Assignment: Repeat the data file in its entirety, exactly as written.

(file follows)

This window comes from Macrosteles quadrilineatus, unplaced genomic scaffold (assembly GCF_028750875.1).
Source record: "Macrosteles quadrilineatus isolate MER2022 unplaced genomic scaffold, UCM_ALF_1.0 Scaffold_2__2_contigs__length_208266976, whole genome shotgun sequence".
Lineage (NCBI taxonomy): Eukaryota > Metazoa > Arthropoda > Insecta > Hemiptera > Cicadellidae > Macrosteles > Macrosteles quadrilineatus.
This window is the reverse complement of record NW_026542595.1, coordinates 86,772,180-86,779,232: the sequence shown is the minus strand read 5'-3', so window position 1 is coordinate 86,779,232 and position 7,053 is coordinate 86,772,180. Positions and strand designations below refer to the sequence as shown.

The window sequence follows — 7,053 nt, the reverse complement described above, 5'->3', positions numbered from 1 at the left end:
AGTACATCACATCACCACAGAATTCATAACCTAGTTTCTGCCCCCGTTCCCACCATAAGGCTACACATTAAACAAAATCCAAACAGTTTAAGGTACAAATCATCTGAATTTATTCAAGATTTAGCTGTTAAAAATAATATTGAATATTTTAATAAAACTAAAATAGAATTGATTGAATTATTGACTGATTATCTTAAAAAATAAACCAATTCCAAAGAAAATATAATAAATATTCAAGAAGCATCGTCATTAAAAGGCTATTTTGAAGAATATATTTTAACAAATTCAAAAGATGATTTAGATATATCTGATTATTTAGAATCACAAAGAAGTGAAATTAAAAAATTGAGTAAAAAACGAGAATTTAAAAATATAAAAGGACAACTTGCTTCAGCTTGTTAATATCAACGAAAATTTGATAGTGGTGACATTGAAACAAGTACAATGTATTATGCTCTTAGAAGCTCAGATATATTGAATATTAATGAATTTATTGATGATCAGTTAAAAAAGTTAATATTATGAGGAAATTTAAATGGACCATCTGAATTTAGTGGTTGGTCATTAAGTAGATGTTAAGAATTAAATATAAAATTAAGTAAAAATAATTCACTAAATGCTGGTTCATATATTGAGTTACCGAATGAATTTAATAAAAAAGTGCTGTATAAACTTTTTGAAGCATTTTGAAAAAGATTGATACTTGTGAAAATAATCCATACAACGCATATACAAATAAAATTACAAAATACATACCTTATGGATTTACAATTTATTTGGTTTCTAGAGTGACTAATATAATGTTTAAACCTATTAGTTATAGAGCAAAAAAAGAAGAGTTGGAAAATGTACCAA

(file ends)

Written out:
This window comes from Macrosteles quadrilineatus, unplaced genomic scaffold (assembly GCF_028750875.1).
Source record: "Macrosteles quadrilineatus isolate MER2022 unplaced genomic scaffold, UCM_ALF_1.0 Scaffold_2__2_contigs__length_208266976, whole genome shotgun sequence".
Lineage (NCBI taxonomy): Eukaryota > Metazoa > Arthropoda > Insecta > Hemiptera > Cicadellidae > Macrosteles > Macrosteles quadrilineatus.
This window is the reverse complement of record NW_026542595.1, coordinates 86,772,180-86,779,232: the sequence shown is the minus strand read 5'-3', so window position 1 is coordinate 86,779,232 and position 7,053 is coordinate 86,772,180. Positions and strand designations below refer to the sequence as shown.

The window sequence follows — 7,053 nt, the reverse complement described above, 5'->3', positions numbered from 1 at the left end:
AGTACATCACATCACCACAGAATTCATAACCTAGTTTCTGCCCCCGTTCCCACCATAAGGCTACACATTAAACAAAATCCAAACAGTTTAAGGTACAAATCATCTGAATTTATTCAAGATTTAGCTGTTAAAAATAATATTGAATATTTTAATAAAACTAAAATAGAATTGATTGAATTATTGACTGATTATCTTAAAAAATAAACCAATTCCAAAGAAAATATAATAAATATTCAAGAAGCATCGTCATTAAAAGGCTATTTTGAAGAATATATTTTAACAAATTCAAAAGATGATTTAGATATATCTGATTATTTAGAATCACAAAGAAGTGAAATTAAAAAATTGAGTAAAAAACGAGAATTTAAAAATATAAAAGGACAACTTGCTTCAGCTTGTTAATATCAACGAAAATTTGATAGTGGTGACATTGAAACAAGTACAATGTATTATGCTCTTAGAAGCTCAGATATATTGAATATTAATGAATTTATTGATGATCAGTTAAAAAAGTTAATATTATGAGGAAATTTAAATGGACCATCTGAATTTAGTGGTTGGTCATTAAGTAGATGTTAAGAATTAAATATAAAATTAAGTAAAAATAATTCACTAAATGCTGGTTCATATATTGAGTTACCGAATGAATTTAATAAAAAAGTGCTGTATAAACTTTTTGAAGCATTTTGAAAAAGATTGATACTTGTGAAAATAATCCATACAACGCATATACAAATAAAATTACAAAATACATACCTTATGGATTTACAATTTATTTGGTTTCTAGAGTGACTAATATAATGTTTAAACCTATTAGTTATAGAGCAAAAAAAGAAGAGTTGGAAAATGTACCAA